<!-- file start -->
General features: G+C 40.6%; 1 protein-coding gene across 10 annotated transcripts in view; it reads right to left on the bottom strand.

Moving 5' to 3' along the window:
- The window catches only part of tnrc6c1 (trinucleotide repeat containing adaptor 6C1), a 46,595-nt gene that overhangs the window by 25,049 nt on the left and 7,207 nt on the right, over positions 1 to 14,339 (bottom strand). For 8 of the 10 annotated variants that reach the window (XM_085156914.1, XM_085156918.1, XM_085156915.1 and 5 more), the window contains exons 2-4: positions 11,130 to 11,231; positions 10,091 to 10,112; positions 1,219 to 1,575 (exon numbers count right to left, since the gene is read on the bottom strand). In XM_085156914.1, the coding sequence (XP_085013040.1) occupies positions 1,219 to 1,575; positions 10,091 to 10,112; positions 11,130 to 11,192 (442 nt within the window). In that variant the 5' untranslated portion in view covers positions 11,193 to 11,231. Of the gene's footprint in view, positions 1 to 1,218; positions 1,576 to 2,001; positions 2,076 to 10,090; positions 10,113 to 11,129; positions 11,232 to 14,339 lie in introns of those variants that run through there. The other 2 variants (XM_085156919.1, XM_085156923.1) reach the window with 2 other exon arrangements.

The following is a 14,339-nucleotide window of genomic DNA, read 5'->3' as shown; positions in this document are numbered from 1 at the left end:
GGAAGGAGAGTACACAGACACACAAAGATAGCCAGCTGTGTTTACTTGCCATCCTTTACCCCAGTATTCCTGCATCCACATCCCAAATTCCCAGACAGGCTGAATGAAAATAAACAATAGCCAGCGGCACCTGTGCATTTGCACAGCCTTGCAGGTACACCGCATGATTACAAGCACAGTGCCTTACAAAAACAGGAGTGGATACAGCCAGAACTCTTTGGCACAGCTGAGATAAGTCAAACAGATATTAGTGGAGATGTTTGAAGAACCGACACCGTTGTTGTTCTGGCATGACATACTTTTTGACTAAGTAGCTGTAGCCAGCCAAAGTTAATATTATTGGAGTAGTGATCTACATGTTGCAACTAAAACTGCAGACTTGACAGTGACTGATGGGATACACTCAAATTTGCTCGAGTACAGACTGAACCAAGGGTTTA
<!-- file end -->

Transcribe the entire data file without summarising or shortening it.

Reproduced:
General features: G+C 40.6%; 1 protein-coding gene across 10 annotated transcripts in view; it reads right to left on the bottom strand.

Moving 5' to 3' along the window:
- The window catches only part of tnrc6c1 (trinucleotide repeat containing adaptor 6C1), a 46,595-nt gene that overhangs the window by 25,049 nt on the left and 7,207 nt on the right, over positions 1 to 14,339 (bottom strand). For 8 of the 10 annotated variants that reach the window (XM_085156914.1, XM_085156918.1, XM_085156915.1 and 5 more), the window contains exons 2-4: positions 11,130 to 11,231; positions 10,091 to 10,112; positions 1,219 to 1,575 (exon numbers count right to left, since the gene is read on the bottom strand). In XM_085156914.1, the coding sequence (XP_085013040.1) occupies positions 1,219 to 1,575; positions 10,091 to 10,112; positions 11,130 to 11,192 (442 nt within the window). In that variant the 5' untranslated portion in view covers positions 11,193 to 11,231. Of the gene's footprint in view, positions 1 to 1,218; positions 1,576 to 2,001; positions 2,076 to 10,090; positions 10,113 to 11,129; positions 11,232 to 14,339 lie in introns of those variants that run through there. The other 2 variants (XM_085156919.1, XM_085156923.1) reach the window with 2 other exon arrangements.

The following is a 14,339-nucleotide window of genomic DNA, read 5'->3' as shown; positions in this document are numbered from 1 at the left end:
GGAAGGAGAGTACACAGACACACAAAGATAGCCAGCTGTGTTTACTTGCCATCCTTTACCCCAGTATTCCTGCATCCACATCCCAAATTCCCAGACAGGCTGAATGAAAATAAACAATAGCCAGCGGCACCTGTGCATTTGCACAGCCTTGCAGGTACACCGCATGATTACAAGCACAGTGCCTTACAAAAACAGGAGTGGATACAGCCAGAACTCTTTGGCACAGCTGAGATAAGTCAAACAGATATTAGTGGAGATGTTTGAAGAACCGACACCGTTGTTGTTCTGGCATGACATACTTTTTGACTAAGTAGCTGTAGCCAGCCAAAGTTAATATTATTGGAGTAGTGATCTACATGTTGCAACTAAAACTGCAGACTTGACAGTGACTGATGGGATACACTCAAATTTGCTCGAGTACAGACTGAACCAAGGGTTTA